Here's a movie of my kid and I making some colored salt...
As you can see, these are pretty easy to make. I know the big name guys like Discount School Supply sell this stuff inexpensively, but really, you can make it yourself and use the money you'd save on some colored butcher rolls. (Always seems like there's never enough of that...)
Home Depot or Lowe's will have sand in different grades (play sand is fine to use but white sand is way better) in giant bags... and generic salt is pretty cheap. If your center has a Sam's account, go ahead and invest in the ginormous bag of salt for a project like this. Better yet, just have parents pick up a 30 cent tub of salt on their next grocery run and bring it in... that way each child has their own.
So, the easiest way to make different colors of salt is to give each child a heavy duty zip locking back (gallon size if you are using a whole tub of salt), pour in the salt and then add a few drops of food coloring. Close the bags and make sure there isn't too much air in there or the bags will bust... Then have the children start smooshing the salt and food coloring together by pressing on the bag, turning it over and over, shaking it a bit. It's pretty fun.
Each child can work on a color and then you can set up a community art station afterward where everyone has access to all the colors.
I've found that for blended colors like purple or orange, the best way to do this is to make one color first and then add the second color later once you've acheived the right "tone" in the first color. You know, yellow first, then add a tiny bit of red and blend until you've got the orange you're seeking.
To make colored sand, just put sand in a bowl (a cup or so) with a teaspoon of powdered tempera and a tiny bit of water (teaspoon to a tablespoon depending on how much sand you are using) and let the kids mix it up with a fork or wisk. Add the water after the sand and tempera have been mixed sufficiently.
When you've reached the desired color, spread the sand out to dry (use cookie sheets, paper towels spread out on the table... I wouldn't use regular towels because the color from the tempera will leech into the fabric). This drying period is one reason I prefer using salt... salt is ready to go right away.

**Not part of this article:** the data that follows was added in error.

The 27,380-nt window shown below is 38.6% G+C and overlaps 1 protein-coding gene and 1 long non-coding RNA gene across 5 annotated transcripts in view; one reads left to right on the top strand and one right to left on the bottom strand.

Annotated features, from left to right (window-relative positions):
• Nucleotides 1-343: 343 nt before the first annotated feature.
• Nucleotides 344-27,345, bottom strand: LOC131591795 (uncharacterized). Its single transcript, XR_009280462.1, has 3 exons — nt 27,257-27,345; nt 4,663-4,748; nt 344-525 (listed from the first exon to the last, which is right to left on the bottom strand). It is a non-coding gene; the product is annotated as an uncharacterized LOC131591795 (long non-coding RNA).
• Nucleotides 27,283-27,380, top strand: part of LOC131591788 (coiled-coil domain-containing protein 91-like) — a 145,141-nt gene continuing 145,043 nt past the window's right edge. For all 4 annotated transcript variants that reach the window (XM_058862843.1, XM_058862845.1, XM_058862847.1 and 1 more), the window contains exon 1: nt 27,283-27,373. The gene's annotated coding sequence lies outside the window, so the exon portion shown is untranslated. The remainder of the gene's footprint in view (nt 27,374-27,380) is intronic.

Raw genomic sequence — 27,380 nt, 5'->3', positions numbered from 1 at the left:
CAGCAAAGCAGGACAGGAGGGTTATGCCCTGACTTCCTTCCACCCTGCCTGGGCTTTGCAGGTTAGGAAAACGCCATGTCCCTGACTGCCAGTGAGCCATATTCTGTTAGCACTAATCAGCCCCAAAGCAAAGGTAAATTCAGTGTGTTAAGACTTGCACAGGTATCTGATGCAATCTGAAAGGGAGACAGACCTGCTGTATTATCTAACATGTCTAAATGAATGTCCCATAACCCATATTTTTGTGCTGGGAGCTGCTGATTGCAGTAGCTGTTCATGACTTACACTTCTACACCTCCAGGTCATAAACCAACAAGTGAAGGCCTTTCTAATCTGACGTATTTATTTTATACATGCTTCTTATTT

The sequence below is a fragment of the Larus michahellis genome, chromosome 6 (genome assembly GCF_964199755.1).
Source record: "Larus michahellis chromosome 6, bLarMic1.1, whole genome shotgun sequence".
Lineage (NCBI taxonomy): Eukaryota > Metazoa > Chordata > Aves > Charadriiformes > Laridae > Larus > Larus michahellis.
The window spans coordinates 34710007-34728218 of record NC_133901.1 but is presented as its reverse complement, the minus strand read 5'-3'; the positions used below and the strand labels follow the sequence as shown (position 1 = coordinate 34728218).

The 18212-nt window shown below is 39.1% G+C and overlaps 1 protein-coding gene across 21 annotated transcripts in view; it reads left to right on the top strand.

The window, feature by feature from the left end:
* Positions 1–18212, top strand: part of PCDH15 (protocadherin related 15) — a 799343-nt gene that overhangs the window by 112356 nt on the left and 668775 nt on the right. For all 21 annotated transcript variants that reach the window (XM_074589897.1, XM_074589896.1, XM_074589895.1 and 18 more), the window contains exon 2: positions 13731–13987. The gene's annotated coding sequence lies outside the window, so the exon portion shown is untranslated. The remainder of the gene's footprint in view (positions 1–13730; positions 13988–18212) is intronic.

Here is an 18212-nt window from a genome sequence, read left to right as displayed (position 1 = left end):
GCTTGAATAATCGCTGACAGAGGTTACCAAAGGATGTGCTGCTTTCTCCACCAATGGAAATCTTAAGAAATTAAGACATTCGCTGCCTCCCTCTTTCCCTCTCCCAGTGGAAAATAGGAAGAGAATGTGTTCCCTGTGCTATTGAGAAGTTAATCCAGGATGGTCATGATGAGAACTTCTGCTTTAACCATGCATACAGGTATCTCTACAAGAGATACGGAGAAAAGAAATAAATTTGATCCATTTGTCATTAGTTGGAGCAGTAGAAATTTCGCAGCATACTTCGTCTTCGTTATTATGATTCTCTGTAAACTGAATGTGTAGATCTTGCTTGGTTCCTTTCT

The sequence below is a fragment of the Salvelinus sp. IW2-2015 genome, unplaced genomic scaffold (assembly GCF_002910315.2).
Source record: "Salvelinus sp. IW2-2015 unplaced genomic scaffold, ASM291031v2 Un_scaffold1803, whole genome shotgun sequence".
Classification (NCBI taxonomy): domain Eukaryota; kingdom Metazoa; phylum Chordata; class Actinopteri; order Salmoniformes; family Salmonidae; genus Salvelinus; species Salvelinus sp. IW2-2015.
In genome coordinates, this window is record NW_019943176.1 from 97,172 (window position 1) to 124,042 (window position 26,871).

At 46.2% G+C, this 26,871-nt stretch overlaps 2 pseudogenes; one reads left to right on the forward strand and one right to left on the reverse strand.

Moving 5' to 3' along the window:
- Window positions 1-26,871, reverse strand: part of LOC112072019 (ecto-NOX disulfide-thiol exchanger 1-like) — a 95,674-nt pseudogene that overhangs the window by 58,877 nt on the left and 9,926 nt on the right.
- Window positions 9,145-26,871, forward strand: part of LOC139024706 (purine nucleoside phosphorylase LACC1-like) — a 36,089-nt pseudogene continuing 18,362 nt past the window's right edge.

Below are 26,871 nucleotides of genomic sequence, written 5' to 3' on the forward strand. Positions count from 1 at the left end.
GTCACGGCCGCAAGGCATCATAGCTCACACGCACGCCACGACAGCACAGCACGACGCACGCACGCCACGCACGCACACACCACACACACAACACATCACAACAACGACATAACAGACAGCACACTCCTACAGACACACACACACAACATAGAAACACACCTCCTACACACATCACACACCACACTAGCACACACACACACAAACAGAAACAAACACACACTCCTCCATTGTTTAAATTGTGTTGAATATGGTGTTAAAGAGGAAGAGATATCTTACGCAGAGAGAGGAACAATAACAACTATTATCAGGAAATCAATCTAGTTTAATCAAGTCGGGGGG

I've used food coloring to make colored sand before, but it takes a lot more of it than when making salt, thus making it not worth the cost... 3 drops of yellow will make a cup of salt a nice pastel shade, but it takes maybe 15 or more on sand. If you're working with a whole classroom of kids, that adds up.
Also, a caution when using salt with toddlers... they like to eat it and lick their fingers, so sand might be better. Too much salt is toxic. They might lick the sand once, but few of them are going to keep eating that after one try. :)
oh thank you so much. it's a great idea. i've never found the idea like that before. I promise I will try it in my class with my preschool students and I hope I can get more information about class activities or something new that we can do with kids in the school.thank you
better make sure there are not bedbugs or roach eggs inside that coffee maker.
I have gotten some great brand new things from ppl moving and throwaway, a new GE hot oiler and a juicer
My mother-in-law recommends using grits instead of using salt or sand in case children might lick it. She was a TA and worked with special needs children, so they had to adapt all of their projects to non-toxic and edible resources just in case. I'm making the colored grits for my kindergartner to practice writing letters in instead of sand, etc. Hope this helps! Heather
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